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Volume 9, Issue 1


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Mathematica 4.2: A Technical Review
Lars Hohmuth

XML Support

Mathematica 4.2 introduced powerful new functionality for importing, manipulating, and exporting XML. You can import any XML document and then use Mathematica’s built-in functions to analyze the contents of the document or transform its structure. You can also export notebooks in XML format using the NotebookML DTD defined for this purpose. Mathematica 4.2 also includes support for specific XML formats such as MathML, SVG, and XHTML for exporting mathematical formulas, graphics, and complete notebooks, respectively.

Manipulating XML Using SymbolicXML

When you import an XML document, it is automatically converted into Symbolic XML, a special type of Mathematica expression that preserves the structure of the original XML document. Since both XML and Mathematica expressions have a tree structure, it is easy to define a mapping between them. The advantage of converting an XML document to SymbolicXML is that you can then use all the standard techniques of Mathematica programming, including functional programming and pattern matching to extract or analyze specific pieces of data from the XML document. Let us look at some examples.

Example 1

This imports an XML file containing data on baseball players. You can download this file from the TMJ website at

With some knowledge of how the particular data set is structured, you can construct parsing functions to extract specific pieces of data from the file. This example extracts the entries corresponding to players for the New York Yankees.

The data set contains the names of 21 players who are hitters for the Yankees.

The following function can be applied to the data in order to obtain a list of player names that fit the criteria specified earlier.

Example 2

You can fetch XML data over the web using the XML`Parser`XMLGet function. Here is a function that extracts data from the website.

This searches for all books listed on that contain the word “mathematica” in the title.

The following command sorts the search results in order of their Amazon sales rank and displays them in a table.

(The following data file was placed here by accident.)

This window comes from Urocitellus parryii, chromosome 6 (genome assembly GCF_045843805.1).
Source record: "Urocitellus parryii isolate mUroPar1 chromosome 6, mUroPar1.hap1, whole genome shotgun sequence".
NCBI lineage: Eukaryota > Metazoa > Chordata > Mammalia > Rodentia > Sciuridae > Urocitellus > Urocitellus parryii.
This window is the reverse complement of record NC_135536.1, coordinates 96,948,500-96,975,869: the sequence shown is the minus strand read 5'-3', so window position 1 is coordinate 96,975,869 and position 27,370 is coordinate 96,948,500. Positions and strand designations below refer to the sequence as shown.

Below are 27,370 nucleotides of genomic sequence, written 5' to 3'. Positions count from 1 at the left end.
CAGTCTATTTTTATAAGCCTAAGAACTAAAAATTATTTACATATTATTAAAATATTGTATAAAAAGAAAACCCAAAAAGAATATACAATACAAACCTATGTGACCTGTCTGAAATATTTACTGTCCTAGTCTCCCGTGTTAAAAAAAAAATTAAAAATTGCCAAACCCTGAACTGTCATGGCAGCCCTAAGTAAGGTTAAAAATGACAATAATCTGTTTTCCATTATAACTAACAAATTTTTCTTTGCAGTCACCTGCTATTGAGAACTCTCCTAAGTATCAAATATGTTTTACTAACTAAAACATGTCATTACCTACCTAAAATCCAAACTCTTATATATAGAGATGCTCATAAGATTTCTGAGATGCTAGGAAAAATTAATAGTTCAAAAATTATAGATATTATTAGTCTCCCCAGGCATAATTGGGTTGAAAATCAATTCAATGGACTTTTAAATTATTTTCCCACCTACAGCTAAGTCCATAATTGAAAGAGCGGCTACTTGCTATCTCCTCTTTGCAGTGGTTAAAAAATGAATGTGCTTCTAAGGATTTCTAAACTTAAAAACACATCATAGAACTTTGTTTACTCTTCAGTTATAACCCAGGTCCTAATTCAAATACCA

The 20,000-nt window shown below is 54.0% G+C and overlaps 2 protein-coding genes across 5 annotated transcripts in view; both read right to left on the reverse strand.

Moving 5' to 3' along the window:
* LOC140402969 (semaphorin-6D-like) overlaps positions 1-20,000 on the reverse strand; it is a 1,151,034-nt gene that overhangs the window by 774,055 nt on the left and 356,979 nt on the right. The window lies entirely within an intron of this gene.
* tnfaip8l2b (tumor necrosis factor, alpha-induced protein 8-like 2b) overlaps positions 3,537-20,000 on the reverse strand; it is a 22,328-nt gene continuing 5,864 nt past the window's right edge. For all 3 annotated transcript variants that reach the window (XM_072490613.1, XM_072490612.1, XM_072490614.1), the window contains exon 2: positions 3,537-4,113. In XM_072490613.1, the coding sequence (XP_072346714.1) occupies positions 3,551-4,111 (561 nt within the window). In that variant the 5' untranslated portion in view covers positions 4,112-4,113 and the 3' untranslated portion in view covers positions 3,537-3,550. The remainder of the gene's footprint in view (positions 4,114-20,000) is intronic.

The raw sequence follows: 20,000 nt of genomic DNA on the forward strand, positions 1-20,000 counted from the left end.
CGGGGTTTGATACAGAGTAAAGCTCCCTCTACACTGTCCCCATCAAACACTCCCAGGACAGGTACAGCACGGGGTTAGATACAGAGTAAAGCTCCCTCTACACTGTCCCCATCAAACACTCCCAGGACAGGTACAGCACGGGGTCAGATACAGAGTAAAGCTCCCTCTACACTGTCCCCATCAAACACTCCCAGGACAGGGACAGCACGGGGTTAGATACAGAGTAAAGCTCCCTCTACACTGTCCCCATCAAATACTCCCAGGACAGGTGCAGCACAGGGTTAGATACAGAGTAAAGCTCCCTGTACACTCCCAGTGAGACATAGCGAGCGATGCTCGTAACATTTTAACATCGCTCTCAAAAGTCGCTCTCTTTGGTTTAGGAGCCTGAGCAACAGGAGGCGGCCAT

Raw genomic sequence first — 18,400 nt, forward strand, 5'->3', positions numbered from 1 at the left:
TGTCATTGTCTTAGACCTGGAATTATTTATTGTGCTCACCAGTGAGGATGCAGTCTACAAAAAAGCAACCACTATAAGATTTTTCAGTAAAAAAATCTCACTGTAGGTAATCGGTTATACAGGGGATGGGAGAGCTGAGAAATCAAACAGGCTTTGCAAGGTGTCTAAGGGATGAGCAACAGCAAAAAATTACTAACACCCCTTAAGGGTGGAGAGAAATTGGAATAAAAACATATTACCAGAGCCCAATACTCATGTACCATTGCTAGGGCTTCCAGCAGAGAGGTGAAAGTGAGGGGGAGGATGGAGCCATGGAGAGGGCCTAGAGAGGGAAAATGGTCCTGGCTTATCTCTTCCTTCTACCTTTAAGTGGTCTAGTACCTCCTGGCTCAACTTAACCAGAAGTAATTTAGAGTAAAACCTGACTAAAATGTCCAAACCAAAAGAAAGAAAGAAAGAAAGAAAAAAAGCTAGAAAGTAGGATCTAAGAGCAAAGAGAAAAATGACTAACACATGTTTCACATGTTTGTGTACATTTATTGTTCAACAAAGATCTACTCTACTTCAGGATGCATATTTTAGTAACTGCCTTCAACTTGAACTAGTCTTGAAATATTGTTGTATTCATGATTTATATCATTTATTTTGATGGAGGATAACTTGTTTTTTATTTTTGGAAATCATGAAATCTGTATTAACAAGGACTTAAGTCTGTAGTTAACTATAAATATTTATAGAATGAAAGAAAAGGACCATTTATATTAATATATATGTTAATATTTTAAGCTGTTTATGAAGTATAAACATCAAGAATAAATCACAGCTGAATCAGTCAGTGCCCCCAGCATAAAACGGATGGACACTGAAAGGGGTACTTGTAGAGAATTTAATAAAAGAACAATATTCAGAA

Exporting Notebooks as XML

You can save any notebook in XML format by choosing the File > Save As > XML (NotebookML) menu command. NotebookML is an XML format developed by Wolfram Research for representing notebooks. Here is a simple notebook expression.

This exports the notebook expression as NotebookML. Notice the correspondence between the different parts of the notebook expression and the element names in the NotebookML representation.

When you import the NotebookML file back into Mathematica, it is automatically converted into a notebook.

You can also export specific parts of a notebook in XML format, using another XML format called ExpressionML. As you would expect, ExpressionML is a subset of NotebookML. Here is the ExpressionML for a simple mathematical formula.

Working with MathML

Mathematica 4.2 included comprehensive support for the MathML 2.0 standard for describing mathematics in machine-to-machine communication. Endorsed and recommended by the World Wide Web Consortium (W3C) and developed with strong support from Wolfram Research, MathML makes it possible to embed mathematical expressions in web pages and XML documents.

You can export a notebook as an XHTML document with all formulas in the notebook automatically converted into MathML by choosing File > Save As > HTML+MathML. The resulting document can then be displayed in any browser that supports MathML, such as Mozilla 1.0, Netscape 7.0, or Internet Explorer 5.5 (using the freely distributed MathPlayer plug-in).

You can also select a formula and choose Edit > Copy As > MathML to copy its MathML representation to the Clipboard. Conversely, if you paste a MathML string into a notebook, it can be automatically interpreted and converted into a Mathematica expression. This makes it possible, for example, to copy a mathematical formula from a web page, paste it into a notebook, and evaluate it as standard Mathematica input.

There are also several kernel functions for converting between MathML and the boxes and expressions used by Mathematica to represent mathematical formulas. For example, XML`MathML`ExpressionToMathML yields the MathML representation of its argument.

There are several conversion options for customizing the output. For example, by default, the above function produces parallel markup containing both content and presentation MathML. You can get only presentation markup by explicitly specifying the "Formats" conversion option.

You can use the function XML`MathML`MathMLToExpression to do the reverse transformation, that is, from MathML to a Mathematica expression.

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